Face your personal fitness fears and reach your goals
While fear is a mainstay during the Halloween holiday, it's often disguised as an excuse when it comes to avoiding fitness. Here, the experts at Life Fitness break down common fitness fears and ways facing these fears can help you reach your fitness goals.
FEAR 1: Public gyms. Whether your fear is germs or not being the fittest person at the gym, you can put both of these to rest. People are focused on themselves at the gym, and likely not paying attention to your workout. Don't view the gym as a competition -- everyone is there for their own individual goals, probably similar to yours.
If a fear of germs is keeping you out of the gym, realize that most gyms now make it easy for exercisers to sanitize machines after use. Washing your hands or using antibacterial wipes after a workout is a good idea to remove any germs left behind.
FEAR 2: Injury. When trying out new workouts or exercises, start small and get instruction on proper form from a qualified trainer. The more you understand about the exercise or the machine, the better your comfort level will be and the less likely you are to suffer an injury.
FEAR 3: Failure. It's unfortunate, but many exercisers are embarrassed by any type of fitness failure. As with all other areas of life, failure is an opportunity to learn. Rather than setting goals that you aren't likely to meet, set small, attainable goals and take baby steps. Remember, constant perfection doesn't leave much opportunity for growth.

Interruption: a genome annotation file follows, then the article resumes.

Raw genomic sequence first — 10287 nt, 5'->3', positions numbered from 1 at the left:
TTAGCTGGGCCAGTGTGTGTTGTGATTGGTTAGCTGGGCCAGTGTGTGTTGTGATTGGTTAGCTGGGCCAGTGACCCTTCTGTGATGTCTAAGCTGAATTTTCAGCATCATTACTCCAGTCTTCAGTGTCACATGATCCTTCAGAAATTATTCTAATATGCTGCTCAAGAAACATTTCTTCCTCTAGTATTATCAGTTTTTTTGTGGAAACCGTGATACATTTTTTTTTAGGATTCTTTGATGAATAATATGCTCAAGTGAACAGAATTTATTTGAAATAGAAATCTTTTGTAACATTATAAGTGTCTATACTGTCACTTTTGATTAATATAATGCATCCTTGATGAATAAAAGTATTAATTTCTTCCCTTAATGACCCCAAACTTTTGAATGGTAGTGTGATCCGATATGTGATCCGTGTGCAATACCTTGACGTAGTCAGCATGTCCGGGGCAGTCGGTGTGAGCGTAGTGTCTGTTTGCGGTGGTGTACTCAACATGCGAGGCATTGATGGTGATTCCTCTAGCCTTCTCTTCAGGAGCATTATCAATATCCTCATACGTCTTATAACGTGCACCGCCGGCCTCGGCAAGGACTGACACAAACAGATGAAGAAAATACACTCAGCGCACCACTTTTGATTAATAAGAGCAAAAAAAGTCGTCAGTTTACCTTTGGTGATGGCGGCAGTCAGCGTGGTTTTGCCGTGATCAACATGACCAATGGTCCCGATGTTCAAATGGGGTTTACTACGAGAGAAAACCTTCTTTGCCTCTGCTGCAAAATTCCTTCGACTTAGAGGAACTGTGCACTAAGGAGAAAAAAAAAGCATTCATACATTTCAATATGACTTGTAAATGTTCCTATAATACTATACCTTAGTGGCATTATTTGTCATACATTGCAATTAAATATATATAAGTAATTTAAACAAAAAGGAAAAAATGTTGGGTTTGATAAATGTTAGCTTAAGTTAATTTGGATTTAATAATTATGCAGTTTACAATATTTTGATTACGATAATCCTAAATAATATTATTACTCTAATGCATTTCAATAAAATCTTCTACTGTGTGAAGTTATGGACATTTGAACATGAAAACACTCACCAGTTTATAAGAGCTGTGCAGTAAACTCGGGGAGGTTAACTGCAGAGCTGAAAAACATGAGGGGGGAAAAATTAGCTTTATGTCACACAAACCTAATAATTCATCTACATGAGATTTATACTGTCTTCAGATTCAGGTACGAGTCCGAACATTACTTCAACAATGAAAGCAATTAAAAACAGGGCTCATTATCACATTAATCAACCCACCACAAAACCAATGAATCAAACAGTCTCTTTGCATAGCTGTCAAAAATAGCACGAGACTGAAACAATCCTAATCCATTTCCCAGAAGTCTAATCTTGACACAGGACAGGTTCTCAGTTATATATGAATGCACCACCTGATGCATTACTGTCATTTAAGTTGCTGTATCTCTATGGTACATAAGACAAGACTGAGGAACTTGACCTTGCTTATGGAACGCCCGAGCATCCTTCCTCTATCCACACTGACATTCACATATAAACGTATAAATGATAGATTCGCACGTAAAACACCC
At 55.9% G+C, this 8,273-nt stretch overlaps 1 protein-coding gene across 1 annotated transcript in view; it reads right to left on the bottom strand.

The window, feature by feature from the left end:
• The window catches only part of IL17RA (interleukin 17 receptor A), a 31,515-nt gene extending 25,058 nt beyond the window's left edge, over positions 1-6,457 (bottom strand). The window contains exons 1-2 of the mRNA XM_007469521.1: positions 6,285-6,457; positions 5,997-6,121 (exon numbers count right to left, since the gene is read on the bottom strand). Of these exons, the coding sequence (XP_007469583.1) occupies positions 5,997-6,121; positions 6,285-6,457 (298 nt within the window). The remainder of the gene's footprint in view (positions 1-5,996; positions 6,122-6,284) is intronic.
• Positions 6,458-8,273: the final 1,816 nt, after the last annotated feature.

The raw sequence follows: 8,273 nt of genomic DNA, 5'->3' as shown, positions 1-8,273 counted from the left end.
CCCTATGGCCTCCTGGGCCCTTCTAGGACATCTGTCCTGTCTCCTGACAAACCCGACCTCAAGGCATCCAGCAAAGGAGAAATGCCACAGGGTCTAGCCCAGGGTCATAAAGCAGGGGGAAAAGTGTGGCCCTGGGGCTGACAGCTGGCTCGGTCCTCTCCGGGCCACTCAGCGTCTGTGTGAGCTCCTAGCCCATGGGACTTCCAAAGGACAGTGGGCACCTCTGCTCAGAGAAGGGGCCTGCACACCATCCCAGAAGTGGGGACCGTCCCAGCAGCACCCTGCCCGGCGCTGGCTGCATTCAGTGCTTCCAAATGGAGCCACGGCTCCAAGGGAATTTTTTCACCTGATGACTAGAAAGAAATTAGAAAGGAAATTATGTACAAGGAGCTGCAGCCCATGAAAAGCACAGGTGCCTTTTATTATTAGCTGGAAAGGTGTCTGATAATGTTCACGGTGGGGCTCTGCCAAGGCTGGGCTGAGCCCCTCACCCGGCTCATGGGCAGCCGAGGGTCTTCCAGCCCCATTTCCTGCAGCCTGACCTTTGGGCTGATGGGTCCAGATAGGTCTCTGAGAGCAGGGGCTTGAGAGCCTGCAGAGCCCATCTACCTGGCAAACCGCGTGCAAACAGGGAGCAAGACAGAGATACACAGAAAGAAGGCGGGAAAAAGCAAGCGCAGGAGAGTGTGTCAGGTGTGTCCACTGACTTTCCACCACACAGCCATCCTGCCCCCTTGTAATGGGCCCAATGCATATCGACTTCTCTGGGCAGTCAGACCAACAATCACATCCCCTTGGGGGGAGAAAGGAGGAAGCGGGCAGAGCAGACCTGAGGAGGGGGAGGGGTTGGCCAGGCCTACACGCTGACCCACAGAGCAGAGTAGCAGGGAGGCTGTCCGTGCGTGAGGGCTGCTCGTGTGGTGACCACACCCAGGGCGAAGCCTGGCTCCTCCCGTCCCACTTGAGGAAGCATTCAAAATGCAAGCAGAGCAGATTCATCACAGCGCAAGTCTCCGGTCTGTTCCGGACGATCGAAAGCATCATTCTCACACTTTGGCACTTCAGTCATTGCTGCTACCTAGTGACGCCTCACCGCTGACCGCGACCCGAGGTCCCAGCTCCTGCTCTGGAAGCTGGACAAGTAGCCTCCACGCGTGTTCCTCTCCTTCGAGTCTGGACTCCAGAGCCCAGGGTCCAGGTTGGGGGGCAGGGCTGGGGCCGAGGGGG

FEAR 4: Sweat. Sweat is your body's natural way of cooling its core temperature. If sweating too much is one of your concerns, buy workout clothing that fights moisture and keeps you comfortable. Look for wicking fabrics that absorb sweat, and avoid cotton as it can cause chaffing when moist.
FEAR 5: Pain. There is a difference between muscle pain and muscle fatigue. For first-time exercisers or individuals returning to exercise, pushing too fast or too hard can potentially hurt; if you are experiencing side-stitches or shin splints, it may be time to slow down. Feeling pain means that you should take a break from intense exercises, while feeling fatigue means you are working really hard and almost at your limit. Work to learn the difference and don't be afraid to test your boundaries.